One of the significant roles of MSMEs in any economy is employment generation (Survey Report on MSMEs in Nigeria, 2012; Batool & Zulfiqar, 2013) but with the persistent increase in the rate of unemployment in Nigeria and more specifically Kwara State, one begins to wonder whether the existing numbers of MSMEs are inadequate or poorly managed. Ofoegbu, Akanbi, & Joseph (2013) remarked on the high potential of MSMEs in providing employment opportunities because of their dispersed nature which make their presence in both urban and rural areas. In a country like Nigeria 2 where the unemployment rate is high, one of the antidotes is no doubt to have robust MSMEs because the sector has the propensity to employ more hands since its production process is often labour intensive. Kasimu (1998) confirmed that the MSMEs have through Nigeria Industrial Development Bank (NIDB) assisted projects created more than 300,000 jobs in Nigeria and through the Nigeria Agricultural and Cooperative Bank (NACB), 700,000 jobs has also been created. A number of researches have pointed in this direction (Daniel, 1994; Fisseha, 1991; Awosika, 1997; Schmitz, 1995; Gunu, 2004; and Aremu, 2010, Safiriyu & Njogo, 2012). There is a general believe that the desired employment generation in this country can be achieved through the development of MSMEs (Awosika 1997, Schmitz 1995). Gunu (2004) and Aremu (2010) posited that Small Scale Enterprises provide income, savings, and employment generation. United Nations Industrial Development Organization (UNIDO) in (2010) admitted that MSMEs are major contributors to private sector employment. But, in this part of the world MSMEs are confronted with many challenges like lack of financing, low productivity, lack of potential managerial abilities, access to technology, heavy regulatory burdens, etc.( Ajayi, 2000; Wang, 2003). These challenges have impeded their growth chances and the possibility of meeting their expectation in the society. In explaining the contribution of MSMEs in employment generation, Adeyemi and Badmus (2001) opined that if MSMEs sector is well funded, it will reduce the rate of unemployment in Nigeria. According to them, a developed MSMEs sector creates more jobs than large companies who are often capital intensive and require fewer hands. The Nigerian Government seems to be aware of this and that was why at all levels effort is geared towards how to create enabling and friendly environment in which MSMEs would flourish (Survey of MSMEs in Nigeria, 2012). Various programmes, institutions and effort have been put in place to assist MSMEs in order to develop them for the capacity to generate employment (Jimodu, 1998; Kayode, 2001; Hassan, 2003). The survey report on the MSMEs in Nigeria (2012) estimated the employees of MSMEs at thirty-two million, four hundred and fourteen thousand eight hundred and eighty-four (32, 414, 884) and put the MSMEs in Kwara State at four hundred and twenty eight thousand one hundred and eleven (428,111). In spite of these encouraging estimates, the State is still reported to be one of the States in the country with high rate of unemployment (Daily Independent, 2014). Although the Kwara State government claim to have done well in employment generation through her different programmes like the State Economic Empowerment and Development Strategy (KWSEEDS), LEAH Charity Foundation (LCF), SME fund, QuickWin, to mention few coupled with the ones extended by the Federal Government of Nigeria like, The Nigeria Bank for commence and industry (NBCI), National Directorate of Employment (NDE), The Youth Empowerment Scheme (YES), National Economic Reconstruction Fund (NERFUND), Small and Medium Scale Enterprises Development Agency of Nigeria (SMEDAN), Small and Medium Industries Equity Investment Scheme (SMIEIS), Youth Enterprise with Innovation in Nigeria (YOUWin), etc. In spite of this claim, MSMEs in Kwara State, Nigeria continued to be confronted with numerous challenges and this made government to remains the largest employers of labour unlike what it is in some developed nations of the world. Average MSMEs in the State go into extinction within their first five years of establishment while another smaller percentage disappears few years after.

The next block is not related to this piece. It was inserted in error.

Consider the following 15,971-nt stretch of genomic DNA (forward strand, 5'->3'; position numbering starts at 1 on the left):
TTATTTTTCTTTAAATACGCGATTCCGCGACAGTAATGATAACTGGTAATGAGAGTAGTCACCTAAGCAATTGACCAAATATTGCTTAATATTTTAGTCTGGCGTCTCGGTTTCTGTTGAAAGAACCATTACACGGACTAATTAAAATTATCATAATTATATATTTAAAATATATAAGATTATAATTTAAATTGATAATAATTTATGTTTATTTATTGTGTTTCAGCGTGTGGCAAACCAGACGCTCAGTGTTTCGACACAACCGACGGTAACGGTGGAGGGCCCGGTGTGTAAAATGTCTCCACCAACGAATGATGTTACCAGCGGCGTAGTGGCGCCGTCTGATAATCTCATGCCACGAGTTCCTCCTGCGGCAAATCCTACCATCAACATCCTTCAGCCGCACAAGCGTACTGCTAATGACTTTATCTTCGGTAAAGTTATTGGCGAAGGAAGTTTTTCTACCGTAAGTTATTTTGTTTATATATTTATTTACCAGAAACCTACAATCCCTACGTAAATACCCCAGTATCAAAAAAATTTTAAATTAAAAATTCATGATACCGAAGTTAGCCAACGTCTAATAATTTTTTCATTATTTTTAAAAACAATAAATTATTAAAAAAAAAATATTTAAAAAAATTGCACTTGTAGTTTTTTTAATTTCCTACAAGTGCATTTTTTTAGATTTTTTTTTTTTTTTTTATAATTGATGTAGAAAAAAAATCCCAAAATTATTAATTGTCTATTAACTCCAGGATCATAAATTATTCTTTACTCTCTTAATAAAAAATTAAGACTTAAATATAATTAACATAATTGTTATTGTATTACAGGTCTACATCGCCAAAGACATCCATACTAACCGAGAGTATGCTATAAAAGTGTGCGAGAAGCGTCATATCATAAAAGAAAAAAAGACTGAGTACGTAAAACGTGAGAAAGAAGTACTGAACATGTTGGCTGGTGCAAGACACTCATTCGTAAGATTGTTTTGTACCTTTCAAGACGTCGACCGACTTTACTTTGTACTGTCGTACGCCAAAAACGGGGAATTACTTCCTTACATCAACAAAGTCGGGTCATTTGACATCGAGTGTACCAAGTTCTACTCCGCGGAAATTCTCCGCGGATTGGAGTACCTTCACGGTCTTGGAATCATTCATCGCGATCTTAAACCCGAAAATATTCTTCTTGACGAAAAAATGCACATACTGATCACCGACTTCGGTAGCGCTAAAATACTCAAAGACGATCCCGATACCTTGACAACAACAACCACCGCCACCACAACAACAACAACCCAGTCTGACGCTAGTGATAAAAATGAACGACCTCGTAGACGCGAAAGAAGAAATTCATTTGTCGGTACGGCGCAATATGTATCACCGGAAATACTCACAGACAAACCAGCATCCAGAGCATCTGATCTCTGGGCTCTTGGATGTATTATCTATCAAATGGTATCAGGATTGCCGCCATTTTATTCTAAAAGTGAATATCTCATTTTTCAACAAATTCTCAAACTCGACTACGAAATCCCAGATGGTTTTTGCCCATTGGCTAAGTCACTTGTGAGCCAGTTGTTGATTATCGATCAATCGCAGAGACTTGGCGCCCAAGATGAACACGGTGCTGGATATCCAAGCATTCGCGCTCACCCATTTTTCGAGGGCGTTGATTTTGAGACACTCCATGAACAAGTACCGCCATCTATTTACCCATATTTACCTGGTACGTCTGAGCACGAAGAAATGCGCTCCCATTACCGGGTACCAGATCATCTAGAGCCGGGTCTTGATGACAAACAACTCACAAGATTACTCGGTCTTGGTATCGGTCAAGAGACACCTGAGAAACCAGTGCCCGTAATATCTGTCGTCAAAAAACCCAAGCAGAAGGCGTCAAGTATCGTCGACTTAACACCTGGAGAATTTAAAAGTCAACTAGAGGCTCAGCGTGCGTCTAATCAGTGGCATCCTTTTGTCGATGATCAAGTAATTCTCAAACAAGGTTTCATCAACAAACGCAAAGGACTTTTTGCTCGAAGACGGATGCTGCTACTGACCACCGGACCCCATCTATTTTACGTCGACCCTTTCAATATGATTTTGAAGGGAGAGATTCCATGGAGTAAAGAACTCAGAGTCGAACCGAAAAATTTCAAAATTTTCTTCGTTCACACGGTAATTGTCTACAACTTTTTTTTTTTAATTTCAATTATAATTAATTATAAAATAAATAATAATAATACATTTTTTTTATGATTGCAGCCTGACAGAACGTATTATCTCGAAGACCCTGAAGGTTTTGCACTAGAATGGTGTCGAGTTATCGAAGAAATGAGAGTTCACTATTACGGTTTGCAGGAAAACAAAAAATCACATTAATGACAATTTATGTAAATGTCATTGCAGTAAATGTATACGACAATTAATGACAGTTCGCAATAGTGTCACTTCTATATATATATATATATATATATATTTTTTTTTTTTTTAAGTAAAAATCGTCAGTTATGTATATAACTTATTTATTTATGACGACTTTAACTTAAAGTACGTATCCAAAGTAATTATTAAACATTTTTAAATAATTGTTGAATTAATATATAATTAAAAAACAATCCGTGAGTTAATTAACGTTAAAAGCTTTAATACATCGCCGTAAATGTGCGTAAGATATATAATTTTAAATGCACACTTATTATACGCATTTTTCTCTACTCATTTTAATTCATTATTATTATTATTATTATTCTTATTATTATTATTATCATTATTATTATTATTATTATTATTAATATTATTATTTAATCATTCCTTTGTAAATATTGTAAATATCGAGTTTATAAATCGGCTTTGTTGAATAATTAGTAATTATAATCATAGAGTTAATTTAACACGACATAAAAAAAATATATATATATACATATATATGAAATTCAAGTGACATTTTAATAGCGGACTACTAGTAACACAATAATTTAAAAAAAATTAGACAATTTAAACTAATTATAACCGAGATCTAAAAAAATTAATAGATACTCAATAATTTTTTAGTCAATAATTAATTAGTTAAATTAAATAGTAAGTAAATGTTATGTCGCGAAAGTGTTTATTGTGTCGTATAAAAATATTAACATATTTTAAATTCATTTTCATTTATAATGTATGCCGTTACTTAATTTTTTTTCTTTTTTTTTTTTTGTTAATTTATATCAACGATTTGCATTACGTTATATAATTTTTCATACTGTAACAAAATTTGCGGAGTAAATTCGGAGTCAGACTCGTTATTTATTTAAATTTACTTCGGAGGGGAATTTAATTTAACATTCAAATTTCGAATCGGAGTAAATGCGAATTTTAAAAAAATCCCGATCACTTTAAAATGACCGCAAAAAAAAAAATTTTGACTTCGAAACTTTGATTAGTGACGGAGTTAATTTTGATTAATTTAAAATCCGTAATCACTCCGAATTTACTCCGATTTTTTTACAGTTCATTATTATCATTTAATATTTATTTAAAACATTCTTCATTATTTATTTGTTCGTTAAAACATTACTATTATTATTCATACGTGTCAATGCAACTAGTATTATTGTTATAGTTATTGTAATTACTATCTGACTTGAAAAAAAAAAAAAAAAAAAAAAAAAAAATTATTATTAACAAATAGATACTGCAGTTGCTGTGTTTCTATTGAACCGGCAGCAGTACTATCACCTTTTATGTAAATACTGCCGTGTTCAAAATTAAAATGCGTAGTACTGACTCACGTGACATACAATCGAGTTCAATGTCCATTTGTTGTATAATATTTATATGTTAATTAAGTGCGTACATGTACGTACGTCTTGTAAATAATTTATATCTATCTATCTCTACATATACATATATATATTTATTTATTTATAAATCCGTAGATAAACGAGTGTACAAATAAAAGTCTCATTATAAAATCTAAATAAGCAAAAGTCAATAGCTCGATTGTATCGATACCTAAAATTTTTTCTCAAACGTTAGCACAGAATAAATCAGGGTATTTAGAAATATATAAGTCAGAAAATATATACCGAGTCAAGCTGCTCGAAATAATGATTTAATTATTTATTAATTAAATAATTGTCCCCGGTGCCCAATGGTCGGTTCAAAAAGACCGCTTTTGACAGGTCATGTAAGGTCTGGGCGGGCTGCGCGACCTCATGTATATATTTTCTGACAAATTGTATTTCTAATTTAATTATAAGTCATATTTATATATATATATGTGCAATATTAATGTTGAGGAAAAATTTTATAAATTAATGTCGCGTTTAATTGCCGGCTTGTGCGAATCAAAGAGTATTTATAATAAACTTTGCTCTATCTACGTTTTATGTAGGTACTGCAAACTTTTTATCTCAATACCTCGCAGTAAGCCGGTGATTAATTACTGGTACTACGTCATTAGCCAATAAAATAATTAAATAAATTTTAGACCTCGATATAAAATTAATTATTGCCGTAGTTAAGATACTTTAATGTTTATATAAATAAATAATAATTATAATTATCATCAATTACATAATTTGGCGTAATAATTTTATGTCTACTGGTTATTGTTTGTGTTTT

The situation is more disturbing and worrisome when compared with what is happening in other States in the country and what they have been able to achieve with their MSMEs. Regrettably, all the stakeholders’ (government, owners of MSMEs, organised private sector, etc.) are insensitivity to this issue, most of the MSMEs in Kwara State are still crawling after years of floating them. It is against this background that this study assesses the performance of MSMEs in Kwara State in respect of employment generation drive. 3 2.0 Review of Related Literature and Conceptual Framework There is no universally accepted definition of MSMEs (Beyene, 2002). Many of the definitions have considered the size as the name suggest; micro, small and medium. Others have considered number of staff and cost of assets among others. Hashim (2000), opine that MSMEs are defined by a number of factors and criteria, such as location, size, age, structure, organization, number of employees, sales volume, worth of assets, ownership through innovation and technology. In United States of America (USA), a small business is defined as any business with fewer than 500 employees. This may represent a medium to large enterprise in the African context. While in South Africa, Micro enterprises have less than 5 employees, Small enterprises have from 5 to 50 employees, and medium enterprises often employ up to 200 persons and have capital, excluding property, of about 5 million Rand. In South Africa, the term Small, Medium and Micro Enterprises (SMMEs) is use, while recently in Nigeria, the term captured ‘Micro’ from what use to be SME now Micro, Small and Medium Enterprises (MSMEs). The Survey Report on MSMEs in Nigeria (2012) defines micro enterprise as those enterprises whose total asset excluding land and building is less than 5 Million with a workforce not exceeding 10 employees, small enterprise as those enterprises whose total asset excluding land and building are above 5 Million Naira but not exceeding 50 Million Naira with total workforce of above 10 but not exceeding 49 employees. While the medium enterprises are those enterprises whose total asset excluding land and building are above 50 Million Naira but not exceeding 500 Million Naira with a total workforce of 50 to 200 and above. Central Bank of Nigeria (2012) described MSMEs in this order: Micro Enterprises are enterprises with less than10 employees with a total asset of less than N5 million (excluding land and buildings) and operated by sole proprietor, Small Enterprises are defined as entities with asset base of N5 million and not more than N50 million (excluding land and buildings) with labour force (employees) of between 10 and 49 while Medium Enterprises are defined as entities with asset base of N50 million and not more than N500 million (excluding land and buildings) with labour force (employees) of between 50 and 200 above. The agency envisaged conflictive position in the classificatory system and opines that the employment based classification will take precedence. In the instance of enterprise with asset worth 52Million Naira with 47 employees, the enterprise shall be small enterprise. S/N Size Category Employment Band Assets (#=Million) Excluding Land and Building 1 Micro Enterprises Less than 10 Less than 5 Million 2 Small Enterprises 10 to 49 5 Million to Less than 50 Million 3 Medium Enterprises 50 to 200 and above 50 Million to Less than 500 Million Source: Central Bank of Nigeria, 2012. Considerable theoretical grounds can be linked to unemployment, job creation and MSMEs in any society. Keynesian economics emphasizes the nature of unemployment and recommend interventions such as public fund, financial stimuli and expansionist monetary policies to generate employment. This intervention assists MSMEs to grow and in the process create more jobs and reduce unemployment. Schumpeter’s idea about new business emergence also promote employability; when new business come into place due to encouragement by the intervention programmes of government, employability is stimulated and unemployment reduces substantially. Lucas (1978) and Jovanovic (1982) summit that when propensity to set up enterprises is low; the rate of unemployment will be high. 4 Churchill and Lewis (1983) indicated that small enterprise growth model also determine the level of employment generation. At the start up stage few hands are often needed depending on the size of the enterprise but as the enterprise move to the next stage, activities add up and to ensure task performance efficiently more hand will be required because small business engages labour intensive production process, jobs are created. Conceptual Framework The variables in the conceptual framework are discussed below: MSMEs Growth: Researches into organizations explained different stages of growth; the MSMEs also follow this pattern without exemption. Churchill & Lewis (1983) opine that MSME growth has indicated a series of stage-models in which the business moves through a number of defined stages. The simple model identifies pre start- up as the first stage followed by start-up stage, growth stage, maturity stage and possibly grows into large firm. The argument here is not really the stages but how SMEs move within the stages to attain maturity. The development factor and the pace of development considering the time and its expansion rate are key issues here. For any MSMEs to achieve sustainable profitability, it must win new markets and introduces new products. Once it starts to grow it will either plateau off or enter a further stage of expansion in which transitions from a small to a medium or even large firm before reaching maturity (Scott & Bruce, 1987). The Start-up usually lasts for a period of one to three years during which the founder supervises the whole business activities that may be carried out by family members, friends or small number of employees; the accelerated growth phase usually lasts three to four years. During this period, the founder or a management expert handles management. At this point, a corporate organization is developed thereby leading to separation of ownership from management, the stable growth phase typically has duration of two to five years. During this period, management expertise and the corporate organization are divided into numerous departments and in flow of stable, long-term venture capital from corporate investors begin to appear, and the Maturity phase may start after MSMEs Performance Employment Generation Factors Impeding MSMEs Growth: